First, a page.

Recorder’s Office launches major preservation project
On the surface, daily activities at Buffalo’s Wright County Government Center appear typical. But a flurry of activity is underway in the basement level of the 2nd Street building. A crew of hired digitizers is scanning and indexing the County’s land records, vital records and index books dating back to 1855. A total of 1,100 books will be digitized as this crew works 24/7 for two to three weeks.
County Recorder Tanya West recently spoke at the Board of Commissioners meeting regarding the project. “It’s my responsibility as Recorder to not only have a permanent repository of these, but also the preservation of these records,” West said. The records are currently in a non-climate-controlled environment. She went on to explain that many of the records are indexed and saved on microfiche. The digitizing will make records more accessible to the public, as they will be imported into the land-management (Landshark) system, which will make the search process much smoother.
Another benefit of the scanning will be the ability to improve image quality. In the vendor’s proposal, the company shared a before-and-after image of a record with faded ink which could be darkened. Reverse images (like film negatives) can be flipped to positive, making the documents more readable.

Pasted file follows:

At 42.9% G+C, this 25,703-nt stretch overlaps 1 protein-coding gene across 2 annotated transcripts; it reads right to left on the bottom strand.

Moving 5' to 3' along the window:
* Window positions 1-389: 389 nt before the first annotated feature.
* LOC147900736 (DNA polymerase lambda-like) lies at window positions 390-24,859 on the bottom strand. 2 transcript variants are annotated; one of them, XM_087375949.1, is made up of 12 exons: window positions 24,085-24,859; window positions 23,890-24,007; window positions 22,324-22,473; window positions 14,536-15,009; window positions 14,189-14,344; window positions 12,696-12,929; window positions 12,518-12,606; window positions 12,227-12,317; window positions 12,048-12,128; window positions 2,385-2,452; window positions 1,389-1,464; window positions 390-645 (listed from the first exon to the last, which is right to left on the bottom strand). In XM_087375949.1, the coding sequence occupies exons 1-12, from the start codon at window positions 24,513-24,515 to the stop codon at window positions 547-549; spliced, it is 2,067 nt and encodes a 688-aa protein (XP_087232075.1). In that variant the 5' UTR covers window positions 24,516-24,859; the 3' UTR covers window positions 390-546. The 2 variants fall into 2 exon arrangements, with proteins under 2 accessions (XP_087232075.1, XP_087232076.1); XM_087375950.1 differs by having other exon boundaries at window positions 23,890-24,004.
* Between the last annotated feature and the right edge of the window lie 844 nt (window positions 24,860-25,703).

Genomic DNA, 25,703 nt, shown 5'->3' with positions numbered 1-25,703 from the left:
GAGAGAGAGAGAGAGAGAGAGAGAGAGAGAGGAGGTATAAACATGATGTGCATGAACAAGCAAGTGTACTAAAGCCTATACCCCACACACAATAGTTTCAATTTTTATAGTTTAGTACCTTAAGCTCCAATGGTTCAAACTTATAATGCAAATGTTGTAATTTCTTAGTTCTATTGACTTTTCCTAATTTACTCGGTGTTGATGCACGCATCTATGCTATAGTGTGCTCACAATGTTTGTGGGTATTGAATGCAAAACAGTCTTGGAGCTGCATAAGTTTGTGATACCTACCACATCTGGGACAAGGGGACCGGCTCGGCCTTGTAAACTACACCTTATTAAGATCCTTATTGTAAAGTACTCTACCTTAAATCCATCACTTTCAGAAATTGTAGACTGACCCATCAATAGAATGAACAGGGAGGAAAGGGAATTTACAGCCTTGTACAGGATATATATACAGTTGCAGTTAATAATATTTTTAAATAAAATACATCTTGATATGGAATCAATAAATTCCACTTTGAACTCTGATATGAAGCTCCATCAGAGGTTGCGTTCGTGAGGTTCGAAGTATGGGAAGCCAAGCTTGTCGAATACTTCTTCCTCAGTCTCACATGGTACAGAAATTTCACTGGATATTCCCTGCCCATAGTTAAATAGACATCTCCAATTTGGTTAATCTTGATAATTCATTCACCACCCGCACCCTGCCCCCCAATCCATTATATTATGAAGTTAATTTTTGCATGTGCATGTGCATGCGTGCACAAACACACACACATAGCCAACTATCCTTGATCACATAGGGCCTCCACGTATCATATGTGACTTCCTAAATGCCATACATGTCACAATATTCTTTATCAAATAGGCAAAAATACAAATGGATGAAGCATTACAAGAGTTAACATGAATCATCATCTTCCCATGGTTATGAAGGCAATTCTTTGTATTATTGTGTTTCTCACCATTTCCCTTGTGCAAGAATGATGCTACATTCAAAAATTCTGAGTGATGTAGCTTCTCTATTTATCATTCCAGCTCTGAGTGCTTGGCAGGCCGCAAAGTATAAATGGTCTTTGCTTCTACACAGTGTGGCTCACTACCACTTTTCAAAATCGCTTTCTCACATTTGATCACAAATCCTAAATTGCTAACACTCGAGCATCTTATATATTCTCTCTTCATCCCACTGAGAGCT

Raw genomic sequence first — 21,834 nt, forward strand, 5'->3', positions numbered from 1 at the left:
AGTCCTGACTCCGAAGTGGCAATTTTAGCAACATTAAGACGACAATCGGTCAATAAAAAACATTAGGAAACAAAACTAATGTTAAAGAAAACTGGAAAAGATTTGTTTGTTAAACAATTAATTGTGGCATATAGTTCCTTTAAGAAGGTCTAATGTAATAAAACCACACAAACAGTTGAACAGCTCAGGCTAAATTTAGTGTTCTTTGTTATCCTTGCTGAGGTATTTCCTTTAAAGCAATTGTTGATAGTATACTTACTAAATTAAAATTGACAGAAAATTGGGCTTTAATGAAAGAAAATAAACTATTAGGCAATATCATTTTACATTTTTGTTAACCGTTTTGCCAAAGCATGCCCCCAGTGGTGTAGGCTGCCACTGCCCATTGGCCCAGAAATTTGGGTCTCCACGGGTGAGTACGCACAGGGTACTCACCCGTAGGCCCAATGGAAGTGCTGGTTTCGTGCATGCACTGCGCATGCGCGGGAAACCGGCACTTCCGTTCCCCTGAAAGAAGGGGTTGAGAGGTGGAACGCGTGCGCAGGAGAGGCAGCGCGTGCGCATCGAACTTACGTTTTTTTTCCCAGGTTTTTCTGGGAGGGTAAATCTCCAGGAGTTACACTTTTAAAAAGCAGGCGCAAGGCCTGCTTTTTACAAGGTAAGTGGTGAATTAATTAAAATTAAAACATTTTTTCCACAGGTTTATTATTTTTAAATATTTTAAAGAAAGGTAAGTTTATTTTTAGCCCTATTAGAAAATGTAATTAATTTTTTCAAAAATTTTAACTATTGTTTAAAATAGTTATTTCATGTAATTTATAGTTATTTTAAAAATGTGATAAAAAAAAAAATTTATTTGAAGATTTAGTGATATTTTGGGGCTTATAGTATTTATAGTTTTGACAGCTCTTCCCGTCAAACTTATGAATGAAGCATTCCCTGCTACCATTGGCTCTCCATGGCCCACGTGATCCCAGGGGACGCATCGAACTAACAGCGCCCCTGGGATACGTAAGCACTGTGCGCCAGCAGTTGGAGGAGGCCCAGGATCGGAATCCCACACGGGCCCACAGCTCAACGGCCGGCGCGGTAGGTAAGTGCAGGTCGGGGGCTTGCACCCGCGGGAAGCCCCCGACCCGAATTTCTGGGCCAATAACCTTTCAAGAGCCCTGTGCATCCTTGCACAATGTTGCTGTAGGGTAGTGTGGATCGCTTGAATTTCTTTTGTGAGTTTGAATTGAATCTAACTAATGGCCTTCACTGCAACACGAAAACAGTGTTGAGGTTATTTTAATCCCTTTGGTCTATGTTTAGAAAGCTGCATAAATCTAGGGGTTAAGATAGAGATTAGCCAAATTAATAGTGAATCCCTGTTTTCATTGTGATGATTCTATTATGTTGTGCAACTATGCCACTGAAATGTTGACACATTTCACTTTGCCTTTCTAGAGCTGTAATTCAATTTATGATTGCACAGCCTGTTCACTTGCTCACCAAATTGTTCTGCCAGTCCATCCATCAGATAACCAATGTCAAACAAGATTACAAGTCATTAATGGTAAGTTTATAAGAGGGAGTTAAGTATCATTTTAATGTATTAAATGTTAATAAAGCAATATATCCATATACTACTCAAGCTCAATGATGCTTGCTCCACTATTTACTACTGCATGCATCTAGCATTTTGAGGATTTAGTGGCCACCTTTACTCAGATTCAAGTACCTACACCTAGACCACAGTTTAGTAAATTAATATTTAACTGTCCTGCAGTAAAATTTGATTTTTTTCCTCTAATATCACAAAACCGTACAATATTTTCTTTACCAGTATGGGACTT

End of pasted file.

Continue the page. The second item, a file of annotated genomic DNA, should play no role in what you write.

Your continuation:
Phase I of this historical scanning project will take about one year and includes enhanced images, cropping, and working with documents that are not legible or water damaged. The next stage will include indexing. Final verification will be completed by Recorder’s staff. This phase has a $480,042 price tag and is included in the Recorder’s Capital Improvement Plan. A portion of the fees that citizens pay on their recorded documents goes to this fund.
A project of this scope and size takes significant preparation. In the past six weeks, West and her staff focused on the separation of documents from envelopes, along with sorting loose papers, labeling and flattening for the scanning crew. There are approximately 30,000 records that have been individually tri-folded and stored in envelopes for several years. They have also been removing old grommets, paper clips and staples of supporting documentation within the books.
The Recorder’s Office has records indexed back to the early 1970’s. When this process is complete, indexes will cover 160+ years of land and vital records.
Staff from the Recorder’s Office are, Back Left: Jeanne Lewandoski, Tanya West, Kelly Day, Kathy Albers, Michelle Thielen. Front Left, Mary Cogley, Anne LaTour, Lori Westphal, Michelle Gardner, Casey Badeaux.